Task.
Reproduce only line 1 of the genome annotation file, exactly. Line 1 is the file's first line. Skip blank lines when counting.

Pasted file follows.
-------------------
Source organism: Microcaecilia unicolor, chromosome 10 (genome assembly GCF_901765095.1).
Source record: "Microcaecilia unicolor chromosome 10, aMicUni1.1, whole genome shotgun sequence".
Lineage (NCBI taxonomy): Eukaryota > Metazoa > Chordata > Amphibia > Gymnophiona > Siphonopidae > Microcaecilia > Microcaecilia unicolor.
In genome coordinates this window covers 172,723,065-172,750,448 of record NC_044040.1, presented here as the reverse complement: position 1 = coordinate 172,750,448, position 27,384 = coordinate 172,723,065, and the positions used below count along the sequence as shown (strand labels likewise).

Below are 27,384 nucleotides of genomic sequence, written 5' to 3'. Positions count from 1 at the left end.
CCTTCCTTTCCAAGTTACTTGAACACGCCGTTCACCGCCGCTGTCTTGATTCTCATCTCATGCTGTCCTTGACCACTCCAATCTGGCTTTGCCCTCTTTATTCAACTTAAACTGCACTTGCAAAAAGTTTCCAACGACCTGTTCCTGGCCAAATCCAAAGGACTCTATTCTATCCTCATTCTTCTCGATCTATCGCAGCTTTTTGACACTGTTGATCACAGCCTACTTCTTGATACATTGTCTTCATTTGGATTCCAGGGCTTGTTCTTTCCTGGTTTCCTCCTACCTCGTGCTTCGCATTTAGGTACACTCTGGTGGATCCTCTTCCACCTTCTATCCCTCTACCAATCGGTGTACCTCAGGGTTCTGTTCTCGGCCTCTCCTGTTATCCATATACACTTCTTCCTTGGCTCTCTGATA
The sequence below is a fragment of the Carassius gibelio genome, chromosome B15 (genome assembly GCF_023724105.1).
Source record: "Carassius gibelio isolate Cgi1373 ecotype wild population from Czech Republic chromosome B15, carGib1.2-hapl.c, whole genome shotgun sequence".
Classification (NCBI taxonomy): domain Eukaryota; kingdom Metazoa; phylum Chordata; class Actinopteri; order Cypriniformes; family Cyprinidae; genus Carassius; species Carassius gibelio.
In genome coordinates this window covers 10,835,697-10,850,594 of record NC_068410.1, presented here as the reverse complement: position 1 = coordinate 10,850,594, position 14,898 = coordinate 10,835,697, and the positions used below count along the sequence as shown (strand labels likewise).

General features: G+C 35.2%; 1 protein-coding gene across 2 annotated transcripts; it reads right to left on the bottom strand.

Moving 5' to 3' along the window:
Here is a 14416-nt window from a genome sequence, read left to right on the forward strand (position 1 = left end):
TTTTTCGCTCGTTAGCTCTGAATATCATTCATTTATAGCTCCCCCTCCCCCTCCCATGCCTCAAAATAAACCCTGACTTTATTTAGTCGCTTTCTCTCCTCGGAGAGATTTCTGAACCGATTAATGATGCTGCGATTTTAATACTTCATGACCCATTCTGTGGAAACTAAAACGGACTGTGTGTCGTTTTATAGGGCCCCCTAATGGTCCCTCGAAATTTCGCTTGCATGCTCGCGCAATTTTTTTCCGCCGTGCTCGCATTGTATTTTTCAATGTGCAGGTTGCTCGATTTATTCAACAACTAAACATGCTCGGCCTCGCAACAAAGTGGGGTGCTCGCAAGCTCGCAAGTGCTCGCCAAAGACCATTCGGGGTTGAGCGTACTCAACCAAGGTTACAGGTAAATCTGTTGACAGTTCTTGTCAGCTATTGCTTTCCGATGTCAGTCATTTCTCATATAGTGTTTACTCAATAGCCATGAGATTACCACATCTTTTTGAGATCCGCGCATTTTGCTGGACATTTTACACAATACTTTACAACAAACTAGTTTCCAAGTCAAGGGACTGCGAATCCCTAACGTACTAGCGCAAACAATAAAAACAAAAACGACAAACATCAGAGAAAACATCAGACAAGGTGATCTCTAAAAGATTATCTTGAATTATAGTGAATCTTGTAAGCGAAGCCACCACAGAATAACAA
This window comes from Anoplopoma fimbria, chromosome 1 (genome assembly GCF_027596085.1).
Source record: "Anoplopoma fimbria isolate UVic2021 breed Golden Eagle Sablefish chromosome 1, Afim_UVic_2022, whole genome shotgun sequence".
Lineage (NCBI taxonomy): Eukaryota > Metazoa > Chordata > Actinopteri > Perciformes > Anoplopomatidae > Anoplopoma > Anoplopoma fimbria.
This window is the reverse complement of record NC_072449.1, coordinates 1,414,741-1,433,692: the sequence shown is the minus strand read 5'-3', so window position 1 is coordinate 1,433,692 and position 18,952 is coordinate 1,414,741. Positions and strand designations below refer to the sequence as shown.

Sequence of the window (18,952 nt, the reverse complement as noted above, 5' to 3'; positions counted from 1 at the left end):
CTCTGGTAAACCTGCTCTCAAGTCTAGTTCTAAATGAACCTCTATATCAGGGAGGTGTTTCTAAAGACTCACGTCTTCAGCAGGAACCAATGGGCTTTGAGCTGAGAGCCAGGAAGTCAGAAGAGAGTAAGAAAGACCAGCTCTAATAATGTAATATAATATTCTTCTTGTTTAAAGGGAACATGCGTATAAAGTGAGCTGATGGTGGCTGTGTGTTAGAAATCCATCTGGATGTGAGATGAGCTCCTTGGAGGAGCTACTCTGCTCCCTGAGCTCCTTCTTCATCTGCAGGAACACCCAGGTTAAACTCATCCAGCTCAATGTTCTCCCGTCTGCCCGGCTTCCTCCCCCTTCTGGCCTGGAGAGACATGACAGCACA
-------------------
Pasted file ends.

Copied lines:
Source organism: Microcaecilia unicolor, chromosome 10 (genome assembly GCF_901765095.1).